Thing we were unhappiest to learn: Like nearly everything bad in Irish history, the fall of the last high king was due to the English. Ruaidrí Ua Conchobair (sometimes anglicized to Rory O’Connor) was high king from 1166 to 1183, during which time England’s Henry II invaded. Pope Adrian IV, the only English pope, had given Henry permission to invade Ireland, hoping to strengthen the Church’s hold on the country. Henry had help from Diarmait Mac Murchada, a former king of Leinster whom Ua Conchobair had exiled upon taking the throne. Mac Murchada petitioned the English king to help regain Leinster, and Henry used that effort as an excuse to send English armies across the Irish Sea. Leinster quickly fell, along with Waterford and Dublin, and Henry personally visited Ireland—the first English king ever to do so—to reinforce his legitimacy. Most of the lesser Irish kings swore fealty, hoping England could protect them from other external enemies. From then on, Ireland would be united, but under the English (and later British) crown until independence more than seven centuries later.
Also noteworthy: While Henry II put an end to the Irish high kings, two men attempted to revive the title in an effort to drive out the foreign occupation. In the early centuries of English rule, the lesser kings still ruled sections of Ireland, subordinate to the English throne. One of these was Brian Ua Néill, king of Tir Eoghain (anglicized to County Tyrone, now part of Northern Ireland). After a few successful fights against the English in the mid 1250s, Ua Néill joined forces with the kings of Thomond (an area which made up parts of Counties Clare, Limerick, Kerry, and Tipperary) and Connacht, who agreed to name Ua Néill high king. In 1260, the rebels assembled an army and attacked the English, who had their own army, mostly made up of Irish conscripts. The rebels were defeated, and Brian Ua Néill’s head was cut off and sent to Henry III.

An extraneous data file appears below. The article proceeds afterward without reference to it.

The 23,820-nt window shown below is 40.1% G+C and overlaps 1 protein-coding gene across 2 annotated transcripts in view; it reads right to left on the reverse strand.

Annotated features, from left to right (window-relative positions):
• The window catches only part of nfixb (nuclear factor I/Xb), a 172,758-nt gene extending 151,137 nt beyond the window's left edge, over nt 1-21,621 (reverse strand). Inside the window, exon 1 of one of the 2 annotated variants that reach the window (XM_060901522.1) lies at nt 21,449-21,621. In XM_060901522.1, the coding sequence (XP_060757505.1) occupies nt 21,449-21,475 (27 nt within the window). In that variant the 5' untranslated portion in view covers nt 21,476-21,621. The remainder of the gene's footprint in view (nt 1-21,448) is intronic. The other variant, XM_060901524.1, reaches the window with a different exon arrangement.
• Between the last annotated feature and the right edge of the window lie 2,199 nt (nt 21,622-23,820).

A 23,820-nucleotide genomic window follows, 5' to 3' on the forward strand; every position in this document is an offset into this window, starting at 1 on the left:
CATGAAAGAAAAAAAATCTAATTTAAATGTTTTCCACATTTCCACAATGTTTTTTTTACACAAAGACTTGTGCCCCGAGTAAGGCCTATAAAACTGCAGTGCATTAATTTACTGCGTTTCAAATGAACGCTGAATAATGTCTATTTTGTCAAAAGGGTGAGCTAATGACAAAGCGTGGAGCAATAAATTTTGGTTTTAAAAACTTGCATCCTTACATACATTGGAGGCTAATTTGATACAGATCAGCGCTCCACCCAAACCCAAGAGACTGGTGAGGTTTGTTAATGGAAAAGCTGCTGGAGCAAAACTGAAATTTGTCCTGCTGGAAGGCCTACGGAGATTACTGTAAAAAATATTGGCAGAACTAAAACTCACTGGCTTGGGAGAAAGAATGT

In 1315, Scotland was fighting its First War Of Independence against England, and Scottish king Robert I sent his brother, Edward Bruce, to Ireland to open up a second front in the war. Many Irish flocked to Bruce’s banner, and in an effort to inspire and recruit more Irish to the cause, he was named high king of Ireland. However, after three years of fighting, Bruce had conquered several parts of Ireland but failed to hold onto them, a famine thinned the ranks of his army, and he was finally defeated and killed in the Battle Of Faughart in 1318. No one has claimed the title of high king since (although we wouldn’t put it past Bono one of these days).
Best link to elsewhere on Wikipedia: The mythological races that make up Ireland’s former inhabitants—the Fir Bolg, Tuatha Dé Danann, and Milesians—each have their own complicated, fascinating, possibly based-in-truth histories, which Wikipedia declines to link to directly. The page does link to the Roman Emperors, as historians have tried to line up the Irish High King’s reigns with their Roman counterparts for the sake of establishing dates.
Further down the wormhole: Julius Caesar and his successors ruled Rome through a period of prosperity which came to an end with the Crisis Of The Third Century. While that sounds like a sci-fi movie written by someone in the first century, it in fact forms a period when the Roman Empire split into three sections and nearly collapsed. There were a myriad of contributing factors, including the assassination of Emperor Alexander Severus without a clear successor, plus invasion, economic depression, and plague. One plague in particular was thought to be smallpox, one of history’s most prolific killers. Be warned the link to smallpox contains some disturbing images of people suffering from that disease. As such, we’re going to skip through that page and onto history of smallpox next week.